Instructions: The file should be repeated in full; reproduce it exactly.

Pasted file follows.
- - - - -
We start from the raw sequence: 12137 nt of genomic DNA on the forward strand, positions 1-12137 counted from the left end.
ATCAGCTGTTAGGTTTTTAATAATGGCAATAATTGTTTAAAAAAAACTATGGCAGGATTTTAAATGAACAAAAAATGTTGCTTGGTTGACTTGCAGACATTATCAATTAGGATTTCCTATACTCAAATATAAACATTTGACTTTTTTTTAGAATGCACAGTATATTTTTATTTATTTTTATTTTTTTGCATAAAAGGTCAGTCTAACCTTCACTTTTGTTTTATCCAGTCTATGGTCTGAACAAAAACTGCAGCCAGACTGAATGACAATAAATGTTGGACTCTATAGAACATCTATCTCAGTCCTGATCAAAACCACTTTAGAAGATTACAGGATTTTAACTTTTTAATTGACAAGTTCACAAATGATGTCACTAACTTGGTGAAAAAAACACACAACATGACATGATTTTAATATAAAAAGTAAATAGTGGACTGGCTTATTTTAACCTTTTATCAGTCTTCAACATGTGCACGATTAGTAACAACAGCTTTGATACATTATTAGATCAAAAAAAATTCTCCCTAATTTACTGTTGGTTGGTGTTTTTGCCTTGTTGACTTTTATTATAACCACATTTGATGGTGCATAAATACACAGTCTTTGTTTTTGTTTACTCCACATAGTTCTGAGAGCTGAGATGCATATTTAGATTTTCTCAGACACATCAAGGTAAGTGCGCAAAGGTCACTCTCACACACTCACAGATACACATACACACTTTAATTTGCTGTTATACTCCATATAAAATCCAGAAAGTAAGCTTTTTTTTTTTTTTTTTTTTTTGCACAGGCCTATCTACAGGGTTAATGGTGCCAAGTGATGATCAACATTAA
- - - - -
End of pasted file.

We start from the raw sequence: 12137 nt of genomic DNA on the forward strand, positions 1-12137 counted from the left end.
ATCAGCTGTTAGGTTTTTAATAATGGCAATAATTGTTTAAAAAAAACTATGGCAGGATTTTAAATGAACAAAAAATGTTGCTTGGTTGACTTGCAGACATTATCAATTAGGATTTCCTATACTCAAATATAAACATTTGACTTTTTTTTAGAATGCACAGTATATTTTTATTTATTTTTATTTTTTTGCATAAAAGGTCAGTCTAACCTTCACTTTTGTTTTATCCAGTCTATGGTCTGAACAAAAACTGCAGCCAGACTGAATGACAATAAATGTTGGACTCTATAGAACATCTATCTCAGTCCTGATCAAAACCACTTTAGAAGATTACAGGATTTTAACTTTTTAATTGACAAGTTCACAAATGATGTCACTAACTTGGTGAAAAAAACACACAACATGACATGATTTTAATATAAAAAGTAAATAGTGGACTGGCTTATTTTAACCTTTTATCAGTCTTCAACATGTGCACGATTAGTAACAACAGCTTTGATACATTATTAGATCAAAAAAAATTCTCCCTAATTTACTGTTGGTTGGTGTTTTTGCCTTGTTGACTTTTATTATAACCACATTTGATGGTGCATAAATACACAGTCTTTGTTTTTGTTTACTCCACATAGTTCTGAGAGCTGAGATGCATATTTAGATTTTCTCAGACACATCAAGGTAAGTGCGCAAAGGTCACTCTCACACACTCACAGATACACATACACACTTTAATTTGCTGTTATACTCCATATAAAATCCAGAAAGTAAGCTTTTTTTTTTTTTTTTTTTTTTGCACAGGCCTATCTACAGGGTTAATGGTGCCAAGTGATGATCAACATTAA